Where is this going?

2015-03-26 16:08

So, another conference on illegal wildlife trade is over. This time it was in Kasane, Botswana, and was a follow-up to an event held in 2014 in London. Slightly over 40 countries got together in the UK last year and they adopted a 9-page Declaration[i]. Those nations committed themselves to twenty-five separate actions, intended to respond to the apparently ever-increasing scourge of wildlife crime.

The Kasane meeting’s purpose seems to have been (a) to maintain the political momentum and (b) to review progress in implementing the 2014 commitments. The UK’s civil service, which appears to be acting as something of a secretariat for what seems to have become a ‘process’ (and I’ll return to that shortly), prepared a document[ii] summarizing what has been done in the interim. Ironically, 25 countries submitted information on the 25 commitments, although it would seem that they did not provide data on the commitments one-by-one. Interestingly, the review paper describes the information provided as ‘Self Assessments’. If my arithmetic is correct, at least 15 countries did not self-assess.

If the ‘Find’ function on my computer is working effectively, neither the Democratic Republic of the Congo nor the Lao People’s Democratic Republic self-assessed. Perhaps because the news broke too late for inclusion, or maybe for diplomatic reasons, the review paper does not mention that these two nations have just been made the subject of CITES sanctions, for their failure to make progress in combating ivory trafficking. (I’ll return to the matter of sanctions shortly too.)

Just over 30 countries were present in Botswana. This time, instead of a Declaration, they adopted a 4-page Statement[iii]. The Statement contains 14 separate activities that were identified as being needed to push things along. The fourteenth action notes that Vietnam will host a similar event in 2016 and that Botswana will hold the “following conference”.

Both the 2014 Declaration and the 2015 Statement contain worthy and important goals. They also recognize, and thus help publicize and promote, matters that probably have not received sufficient attention. For instance, the Statement places emphasis on the need for more work in the field of money-laundering and against the other financial crimes associated with wildlife trafficking. It calls for more support to the International Consortium on Combating Wildlife Crime, which is doing important work in supporting nations to respond more effectively to the criminal exploitation of fauna and flora.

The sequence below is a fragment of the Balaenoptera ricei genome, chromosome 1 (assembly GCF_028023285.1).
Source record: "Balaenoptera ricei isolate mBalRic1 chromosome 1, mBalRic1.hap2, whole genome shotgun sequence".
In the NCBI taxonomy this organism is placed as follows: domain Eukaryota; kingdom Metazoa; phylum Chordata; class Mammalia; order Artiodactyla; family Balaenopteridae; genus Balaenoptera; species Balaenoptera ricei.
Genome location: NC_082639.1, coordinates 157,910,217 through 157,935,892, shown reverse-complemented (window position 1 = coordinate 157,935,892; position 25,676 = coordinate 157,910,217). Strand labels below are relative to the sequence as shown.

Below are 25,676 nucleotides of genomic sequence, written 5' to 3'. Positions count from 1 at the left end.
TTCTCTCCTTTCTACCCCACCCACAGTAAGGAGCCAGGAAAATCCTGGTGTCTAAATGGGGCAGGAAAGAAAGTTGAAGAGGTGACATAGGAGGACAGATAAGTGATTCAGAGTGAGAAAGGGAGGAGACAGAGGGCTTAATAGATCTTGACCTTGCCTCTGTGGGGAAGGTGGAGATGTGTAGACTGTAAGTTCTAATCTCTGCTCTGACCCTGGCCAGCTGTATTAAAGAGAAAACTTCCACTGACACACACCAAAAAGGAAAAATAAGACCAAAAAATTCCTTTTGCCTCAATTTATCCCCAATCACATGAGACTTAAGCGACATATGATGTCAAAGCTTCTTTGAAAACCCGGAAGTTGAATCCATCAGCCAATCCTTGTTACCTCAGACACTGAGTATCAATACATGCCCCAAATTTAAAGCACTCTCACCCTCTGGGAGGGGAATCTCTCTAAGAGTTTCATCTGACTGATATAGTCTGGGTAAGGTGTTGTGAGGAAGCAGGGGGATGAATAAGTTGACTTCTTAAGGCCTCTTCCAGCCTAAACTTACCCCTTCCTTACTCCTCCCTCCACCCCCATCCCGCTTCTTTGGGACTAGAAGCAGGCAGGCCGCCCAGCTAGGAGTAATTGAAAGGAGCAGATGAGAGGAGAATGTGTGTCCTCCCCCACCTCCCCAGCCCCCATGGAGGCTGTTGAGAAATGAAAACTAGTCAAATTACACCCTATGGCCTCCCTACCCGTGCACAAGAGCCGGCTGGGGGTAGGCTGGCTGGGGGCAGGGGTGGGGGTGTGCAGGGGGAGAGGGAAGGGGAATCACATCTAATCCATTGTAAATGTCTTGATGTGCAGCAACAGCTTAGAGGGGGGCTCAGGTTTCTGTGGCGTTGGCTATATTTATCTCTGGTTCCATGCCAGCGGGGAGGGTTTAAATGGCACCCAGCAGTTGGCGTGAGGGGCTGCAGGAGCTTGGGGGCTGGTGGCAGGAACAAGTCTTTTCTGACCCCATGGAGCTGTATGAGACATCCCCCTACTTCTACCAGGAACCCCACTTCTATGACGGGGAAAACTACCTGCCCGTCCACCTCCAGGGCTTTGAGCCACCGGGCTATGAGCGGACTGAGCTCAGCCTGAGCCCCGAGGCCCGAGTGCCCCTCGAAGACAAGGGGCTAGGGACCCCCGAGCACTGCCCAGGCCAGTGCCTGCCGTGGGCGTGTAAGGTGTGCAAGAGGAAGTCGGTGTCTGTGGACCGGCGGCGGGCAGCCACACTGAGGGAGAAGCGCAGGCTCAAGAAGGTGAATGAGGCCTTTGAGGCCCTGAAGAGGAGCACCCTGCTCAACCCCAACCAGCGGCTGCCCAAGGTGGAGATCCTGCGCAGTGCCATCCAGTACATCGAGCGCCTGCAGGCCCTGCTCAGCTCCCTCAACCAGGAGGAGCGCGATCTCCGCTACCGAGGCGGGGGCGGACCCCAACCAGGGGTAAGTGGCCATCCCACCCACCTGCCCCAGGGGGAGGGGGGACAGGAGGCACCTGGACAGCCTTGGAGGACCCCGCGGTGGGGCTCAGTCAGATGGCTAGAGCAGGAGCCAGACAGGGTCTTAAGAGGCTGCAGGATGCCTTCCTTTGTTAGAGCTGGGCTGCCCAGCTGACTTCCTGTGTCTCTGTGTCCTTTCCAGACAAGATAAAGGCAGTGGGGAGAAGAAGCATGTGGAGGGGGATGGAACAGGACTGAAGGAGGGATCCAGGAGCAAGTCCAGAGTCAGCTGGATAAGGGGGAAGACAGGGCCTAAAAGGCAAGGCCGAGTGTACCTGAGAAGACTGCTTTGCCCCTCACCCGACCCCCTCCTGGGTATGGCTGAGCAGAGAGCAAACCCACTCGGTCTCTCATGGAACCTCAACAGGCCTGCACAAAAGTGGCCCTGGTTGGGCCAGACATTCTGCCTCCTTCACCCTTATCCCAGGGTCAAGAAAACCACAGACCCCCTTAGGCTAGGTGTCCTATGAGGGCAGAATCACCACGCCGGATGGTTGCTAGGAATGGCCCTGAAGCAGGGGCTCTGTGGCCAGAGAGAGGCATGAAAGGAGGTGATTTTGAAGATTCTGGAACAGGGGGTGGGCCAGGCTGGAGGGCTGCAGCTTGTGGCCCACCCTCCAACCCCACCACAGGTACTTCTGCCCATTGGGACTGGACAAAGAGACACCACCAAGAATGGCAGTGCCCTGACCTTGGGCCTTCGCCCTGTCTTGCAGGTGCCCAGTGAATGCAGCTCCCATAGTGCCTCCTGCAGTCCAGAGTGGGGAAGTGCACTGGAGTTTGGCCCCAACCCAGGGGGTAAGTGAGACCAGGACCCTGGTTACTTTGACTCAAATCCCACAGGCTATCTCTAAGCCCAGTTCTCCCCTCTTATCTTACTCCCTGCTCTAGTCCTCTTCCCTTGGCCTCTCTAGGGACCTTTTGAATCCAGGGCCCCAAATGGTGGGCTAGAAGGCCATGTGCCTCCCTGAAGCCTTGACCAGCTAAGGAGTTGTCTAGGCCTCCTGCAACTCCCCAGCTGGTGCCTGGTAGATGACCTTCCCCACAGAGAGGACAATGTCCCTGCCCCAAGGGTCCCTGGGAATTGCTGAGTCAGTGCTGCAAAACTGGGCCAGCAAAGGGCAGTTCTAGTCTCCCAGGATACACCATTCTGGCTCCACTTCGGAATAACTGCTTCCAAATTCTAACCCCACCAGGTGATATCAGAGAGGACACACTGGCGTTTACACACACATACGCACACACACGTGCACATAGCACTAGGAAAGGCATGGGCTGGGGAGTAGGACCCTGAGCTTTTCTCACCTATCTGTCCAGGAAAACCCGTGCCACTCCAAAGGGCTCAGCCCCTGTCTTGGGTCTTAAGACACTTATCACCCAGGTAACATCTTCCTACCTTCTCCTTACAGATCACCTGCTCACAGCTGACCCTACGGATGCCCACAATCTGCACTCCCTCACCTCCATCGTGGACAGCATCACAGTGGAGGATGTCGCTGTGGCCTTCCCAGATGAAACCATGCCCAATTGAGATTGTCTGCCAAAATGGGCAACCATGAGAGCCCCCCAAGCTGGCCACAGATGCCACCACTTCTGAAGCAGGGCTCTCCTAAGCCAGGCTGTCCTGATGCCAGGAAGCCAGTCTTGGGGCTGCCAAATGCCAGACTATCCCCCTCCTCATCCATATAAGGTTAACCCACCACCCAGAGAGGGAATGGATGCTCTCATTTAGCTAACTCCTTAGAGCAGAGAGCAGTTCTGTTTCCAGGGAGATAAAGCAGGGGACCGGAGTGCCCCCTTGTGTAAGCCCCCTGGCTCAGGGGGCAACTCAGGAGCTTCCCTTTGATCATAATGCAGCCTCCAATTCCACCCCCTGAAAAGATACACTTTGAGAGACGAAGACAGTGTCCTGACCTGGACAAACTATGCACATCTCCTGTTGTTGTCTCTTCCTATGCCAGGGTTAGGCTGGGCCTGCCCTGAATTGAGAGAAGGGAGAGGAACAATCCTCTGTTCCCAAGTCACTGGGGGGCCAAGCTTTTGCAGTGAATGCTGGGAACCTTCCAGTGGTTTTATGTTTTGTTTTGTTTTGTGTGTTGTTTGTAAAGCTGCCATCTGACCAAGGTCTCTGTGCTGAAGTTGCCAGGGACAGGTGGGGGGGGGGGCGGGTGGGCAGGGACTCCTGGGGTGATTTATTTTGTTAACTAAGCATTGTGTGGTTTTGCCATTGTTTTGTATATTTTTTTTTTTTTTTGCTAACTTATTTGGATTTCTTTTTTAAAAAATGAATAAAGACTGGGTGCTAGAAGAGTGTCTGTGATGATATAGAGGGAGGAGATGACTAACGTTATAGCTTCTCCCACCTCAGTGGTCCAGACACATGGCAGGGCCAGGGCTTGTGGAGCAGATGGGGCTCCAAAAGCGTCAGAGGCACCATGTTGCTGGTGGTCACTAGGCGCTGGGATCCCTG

In its introductory text, the Statement uses very realistic and honest language – “The need for decisive and urgent action to tackle the trafficking of endangered fauna and flora remains greater than ever. Despite efforts to date for many species, the illegal trade, and the poaching which fuels it, is an ongoing and growing problem. “

The Kasane Conference attracted some high-level participants; the fact that an Assistant Attorney General of the United States delivered remarks[iv], for example, demonstrates the elevated political attention this subject continues to attract. The involvement of the President of the host country (not the only Head-of-State in the room by the way) speaks volumes. There were, though, a few very noticeable absences on the part of individuals one would have expected to be in Kasane.

I am setting aside my usual old-cop-cynicism and I welcome what seems to have been a successful event. I intend no criticism whatsoever of the conference or its organizers. However, it is the retired international civil servant in me that is prompted to ask, ‘Where is this going?’ It is that period of my working life which makes me very aware of the very considerable time, money and effort that goes into organizing such a conference. The Statement alone will have taken hours and hours of drafting by civil servants (national and international) and no doubt more than an hour or two of review and discussion among delegations. The progress report will have involved days and days of work.

Which brings me back to the subject of ‘process’. What exactly is the status of these conferences and their outcomes? How is their worth and effectiveness to be measured? Are they, for example, offering added-value, or something significantly different, to the many other events that have taken place in recent years and those that are yet to come?